A recent case we successfully defended has provided
reinforcement and guidance to employers regarding what needs to be
proven by a plaintiff if they are to succeed in slip/fall cases.
The outcome demonstrated that having a robust system in place,
together with evidence of adequate enforcement of the system, can
be paramount to effectively defend against liability claims.
While this case involved an employer-employee relationship, the
issues considered by the court are also applicable for slip/fall
claims to matters in the public liability sphere.
The plaintiff, a casual weekend sales assistant, alleged that
she suffered a personal injury during a fall at her employer's
premises when she stepped on "an object or something".
Although she had various hypotheses that it was gravel, a stone or
a pebble, the plaintiff was never able to identify what caused her
She alleged that the state of the concrete floor area where she
had fallen was dangerous and unsafe as a result of the
employer's failure to have in place a proper cleaning system.
In her evidence, the plaintiff alleged that the concrete pad was
covered in rubble and gravel and that she had made numerous
complaints to co-workers and her manager about the state of the
The employer had in place a system for clearing the area,
including a junior employee hired on the weekends for the primary
purpose of sweeping the area where the plaintiff fell. The employer
had also instructed all employees to be vigilant about cleaning and
to remove any objects on the floor during the course of their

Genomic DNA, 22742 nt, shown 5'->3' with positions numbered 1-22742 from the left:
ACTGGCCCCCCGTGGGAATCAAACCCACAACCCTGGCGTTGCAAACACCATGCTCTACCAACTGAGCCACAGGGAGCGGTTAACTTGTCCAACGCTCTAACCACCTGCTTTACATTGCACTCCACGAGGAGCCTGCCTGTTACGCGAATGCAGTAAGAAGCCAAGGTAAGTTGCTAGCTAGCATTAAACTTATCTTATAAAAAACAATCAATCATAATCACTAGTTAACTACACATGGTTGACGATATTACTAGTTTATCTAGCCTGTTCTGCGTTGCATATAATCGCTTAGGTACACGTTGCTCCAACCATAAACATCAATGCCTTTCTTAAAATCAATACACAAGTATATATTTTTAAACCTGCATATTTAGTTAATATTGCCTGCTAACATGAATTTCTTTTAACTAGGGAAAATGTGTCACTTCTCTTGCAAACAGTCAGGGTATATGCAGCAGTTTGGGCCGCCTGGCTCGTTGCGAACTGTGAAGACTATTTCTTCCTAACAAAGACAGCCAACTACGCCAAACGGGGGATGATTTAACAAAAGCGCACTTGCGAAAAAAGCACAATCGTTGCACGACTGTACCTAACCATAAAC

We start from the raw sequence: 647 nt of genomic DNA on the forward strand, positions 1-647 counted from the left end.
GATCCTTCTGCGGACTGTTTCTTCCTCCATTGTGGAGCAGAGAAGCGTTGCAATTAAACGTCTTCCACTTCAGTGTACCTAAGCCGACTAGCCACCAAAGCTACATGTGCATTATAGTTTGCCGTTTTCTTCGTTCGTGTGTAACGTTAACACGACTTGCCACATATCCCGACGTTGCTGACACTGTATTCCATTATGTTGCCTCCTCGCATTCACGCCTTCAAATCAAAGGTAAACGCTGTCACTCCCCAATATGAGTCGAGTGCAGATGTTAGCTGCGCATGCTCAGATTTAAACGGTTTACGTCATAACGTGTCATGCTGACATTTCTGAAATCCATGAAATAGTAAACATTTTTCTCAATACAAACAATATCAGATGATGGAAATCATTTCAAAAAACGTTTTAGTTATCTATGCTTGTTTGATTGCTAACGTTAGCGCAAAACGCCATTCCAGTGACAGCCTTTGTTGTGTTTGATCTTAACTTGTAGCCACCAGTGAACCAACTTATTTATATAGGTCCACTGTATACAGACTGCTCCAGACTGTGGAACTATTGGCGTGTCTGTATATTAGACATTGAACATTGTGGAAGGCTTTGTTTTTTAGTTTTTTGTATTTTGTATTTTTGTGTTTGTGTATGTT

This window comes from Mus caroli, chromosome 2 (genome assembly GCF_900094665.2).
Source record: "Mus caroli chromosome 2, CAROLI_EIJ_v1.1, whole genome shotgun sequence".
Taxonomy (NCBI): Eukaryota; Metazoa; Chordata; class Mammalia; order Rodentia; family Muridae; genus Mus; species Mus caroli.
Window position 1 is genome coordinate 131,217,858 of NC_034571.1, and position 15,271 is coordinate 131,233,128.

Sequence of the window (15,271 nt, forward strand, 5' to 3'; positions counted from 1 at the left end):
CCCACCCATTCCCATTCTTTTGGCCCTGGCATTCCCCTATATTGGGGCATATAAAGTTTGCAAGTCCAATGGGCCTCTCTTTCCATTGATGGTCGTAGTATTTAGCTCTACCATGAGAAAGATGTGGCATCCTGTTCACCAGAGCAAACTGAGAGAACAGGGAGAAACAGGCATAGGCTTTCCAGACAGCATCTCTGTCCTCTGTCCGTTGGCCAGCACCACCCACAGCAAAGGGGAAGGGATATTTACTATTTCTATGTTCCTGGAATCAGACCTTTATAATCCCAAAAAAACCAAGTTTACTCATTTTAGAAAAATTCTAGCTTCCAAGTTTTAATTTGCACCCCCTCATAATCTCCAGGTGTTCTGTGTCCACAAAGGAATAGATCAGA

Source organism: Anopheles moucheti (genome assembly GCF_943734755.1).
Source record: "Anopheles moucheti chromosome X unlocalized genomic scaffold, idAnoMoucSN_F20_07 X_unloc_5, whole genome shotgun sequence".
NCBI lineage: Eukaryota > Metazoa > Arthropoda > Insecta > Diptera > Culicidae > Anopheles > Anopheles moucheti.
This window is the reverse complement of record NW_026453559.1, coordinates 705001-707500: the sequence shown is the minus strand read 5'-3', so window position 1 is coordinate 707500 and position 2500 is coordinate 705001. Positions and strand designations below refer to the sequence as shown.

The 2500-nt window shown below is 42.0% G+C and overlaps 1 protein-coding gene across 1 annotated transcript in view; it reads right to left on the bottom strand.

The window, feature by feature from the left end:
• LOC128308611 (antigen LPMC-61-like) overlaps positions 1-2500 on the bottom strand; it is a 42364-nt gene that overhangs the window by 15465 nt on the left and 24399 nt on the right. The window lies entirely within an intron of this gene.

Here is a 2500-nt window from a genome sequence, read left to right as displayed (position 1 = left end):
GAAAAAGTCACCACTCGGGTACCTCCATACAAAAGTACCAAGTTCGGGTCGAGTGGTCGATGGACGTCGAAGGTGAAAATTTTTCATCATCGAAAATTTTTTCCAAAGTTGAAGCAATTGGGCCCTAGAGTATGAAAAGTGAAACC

normal employment duties.
At trial, the plaintiff pleaded that the incident could have
been prevented if the employer had used a blower vac to clean the
area, instead of sweeping the area with a broom. Employees gave
counter evidence stating that a blower vac was inappropriate and
that using a broom was the most effective method of cleaning the
The plaintiff bore the onus of proof that the employer's
cleaning system was less than what a reasonable employer would have
provided when considering the risk of the plaintiff suffering an
injury. In this circumstance, the plaintiff argued that the
defendant provided a deficient cleaning system but did not argue
that the junior, who was responsible for sweeping the area, had
been negligent in missing a piece of debris in the area where she
The presiding judge noted that whilst an employer has a duty to
take reasonable care for the safety of its employees, an employer
need not safeguard an employee from all perils.
He held that a reasonable employer in the defendant's
position should have foreseen that pebbles and debris on a concrete
pad would involve a risk of injury to employees traversing the
concrete area. However in terms of what a reasonable employer would
do by way of a response to that risk, the judge noted that this
involved considering the magnitude of the risk and the degree of
the probability of the plaintiff being injured by such debris or
rubble, and the expense, difficulty or inconvenience of removing
such rubble and debris.
The judge accepted that around 1-2 hours prior to her fall, the
area where the plaintiff suffered her injury had been swept by the
junior employee. He accepted evidence from the defendant witnesses
that the area was clean at the time of the fall. It was also
accepted that the cleaning system in place relied on inspections by
the weekend manager and the overarching manager, both of whom had
given evidence that the area was clean before the incident.
The judge therefore held that he was not satisfied that the
defendant employer had breached its duty of care by failing to
provide an adequate cleaning system. He was also not satisfied that
the plaintiff's fall was caused by a failure to take reasonable
care to provide a safe place of work or an adequate cleaning
The plaintiff failed to establish that her injuries were caused
by breach of duty.
The content of this article is intended to provide a general
guide to the subject matter. Specialist advice should be sought
about your specific circumstances.
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Contractors and principals should ensure they have appropriate insurance coverage instead of relying on indemnity clauses.
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